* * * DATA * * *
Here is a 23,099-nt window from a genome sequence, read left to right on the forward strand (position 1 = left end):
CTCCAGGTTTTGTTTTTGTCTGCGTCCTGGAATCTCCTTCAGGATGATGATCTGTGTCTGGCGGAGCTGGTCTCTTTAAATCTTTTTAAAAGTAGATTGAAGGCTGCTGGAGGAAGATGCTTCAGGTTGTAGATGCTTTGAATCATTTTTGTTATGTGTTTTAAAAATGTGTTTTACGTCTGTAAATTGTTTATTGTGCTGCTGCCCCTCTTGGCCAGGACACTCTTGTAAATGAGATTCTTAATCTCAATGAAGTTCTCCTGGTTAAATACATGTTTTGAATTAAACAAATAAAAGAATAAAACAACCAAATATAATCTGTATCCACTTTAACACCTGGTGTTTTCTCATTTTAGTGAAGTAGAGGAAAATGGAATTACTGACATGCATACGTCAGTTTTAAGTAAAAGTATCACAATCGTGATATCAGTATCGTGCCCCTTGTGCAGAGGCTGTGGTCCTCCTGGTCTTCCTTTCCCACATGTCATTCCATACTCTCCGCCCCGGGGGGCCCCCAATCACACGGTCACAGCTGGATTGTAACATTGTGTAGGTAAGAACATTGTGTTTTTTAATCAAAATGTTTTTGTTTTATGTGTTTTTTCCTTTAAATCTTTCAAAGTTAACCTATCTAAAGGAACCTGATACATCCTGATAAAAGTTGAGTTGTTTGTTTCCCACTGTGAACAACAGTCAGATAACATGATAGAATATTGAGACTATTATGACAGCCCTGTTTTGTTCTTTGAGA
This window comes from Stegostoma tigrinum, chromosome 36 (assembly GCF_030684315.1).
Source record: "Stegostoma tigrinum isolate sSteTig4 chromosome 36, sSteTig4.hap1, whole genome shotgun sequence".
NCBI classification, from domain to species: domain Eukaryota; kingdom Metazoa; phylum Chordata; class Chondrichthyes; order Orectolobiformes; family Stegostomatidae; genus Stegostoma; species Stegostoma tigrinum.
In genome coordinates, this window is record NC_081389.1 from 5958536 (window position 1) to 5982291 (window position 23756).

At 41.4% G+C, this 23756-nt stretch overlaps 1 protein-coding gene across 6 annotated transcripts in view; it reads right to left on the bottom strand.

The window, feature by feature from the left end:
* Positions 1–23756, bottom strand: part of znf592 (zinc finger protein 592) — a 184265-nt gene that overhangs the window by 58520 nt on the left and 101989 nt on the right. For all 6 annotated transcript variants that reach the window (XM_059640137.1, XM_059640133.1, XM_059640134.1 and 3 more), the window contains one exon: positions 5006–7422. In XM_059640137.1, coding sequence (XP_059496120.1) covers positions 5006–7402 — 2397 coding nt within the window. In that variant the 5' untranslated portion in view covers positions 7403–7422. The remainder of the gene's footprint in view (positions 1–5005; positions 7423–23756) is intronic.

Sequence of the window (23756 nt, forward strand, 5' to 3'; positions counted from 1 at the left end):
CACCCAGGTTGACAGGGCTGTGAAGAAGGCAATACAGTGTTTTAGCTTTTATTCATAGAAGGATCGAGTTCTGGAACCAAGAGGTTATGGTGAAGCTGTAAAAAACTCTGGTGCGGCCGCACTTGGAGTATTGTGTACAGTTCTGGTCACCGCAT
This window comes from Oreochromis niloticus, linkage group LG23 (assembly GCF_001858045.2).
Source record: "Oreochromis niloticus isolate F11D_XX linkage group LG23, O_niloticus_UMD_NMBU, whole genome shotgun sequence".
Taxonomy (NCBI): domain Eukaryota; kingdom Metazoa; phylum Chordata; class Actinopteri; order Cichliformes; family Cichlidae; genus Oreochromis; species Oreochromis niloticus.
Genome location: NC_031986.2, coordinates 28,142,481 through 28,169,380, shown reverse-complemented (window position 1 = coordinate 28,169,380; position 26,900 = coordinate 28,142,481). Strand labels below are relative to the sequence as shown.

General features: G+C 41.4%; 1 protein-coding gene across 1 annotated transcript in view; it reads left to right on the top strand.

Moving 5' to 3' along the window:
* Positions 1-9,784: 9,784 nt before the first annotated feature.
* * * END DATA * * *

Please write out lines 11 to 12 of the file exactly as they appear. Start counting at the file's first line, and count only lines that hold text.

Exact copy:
CACCCAGGTTGACAGGGCTGTGAAGAAGGCAATACAGTGTTTTAGCTTTTATTCATAGAAGGATCGAGTTCTGGAACCAAGAGGTTATGGTGAAGCTGTAAAAAACTCTGGTGCGGCCGCACTTGGAGTATTGTGTACAGTTCTGGTCACCGCAT
This window comes from Oreochromis niloticus, linkage group LG23 (assembly GCF_001858045.2).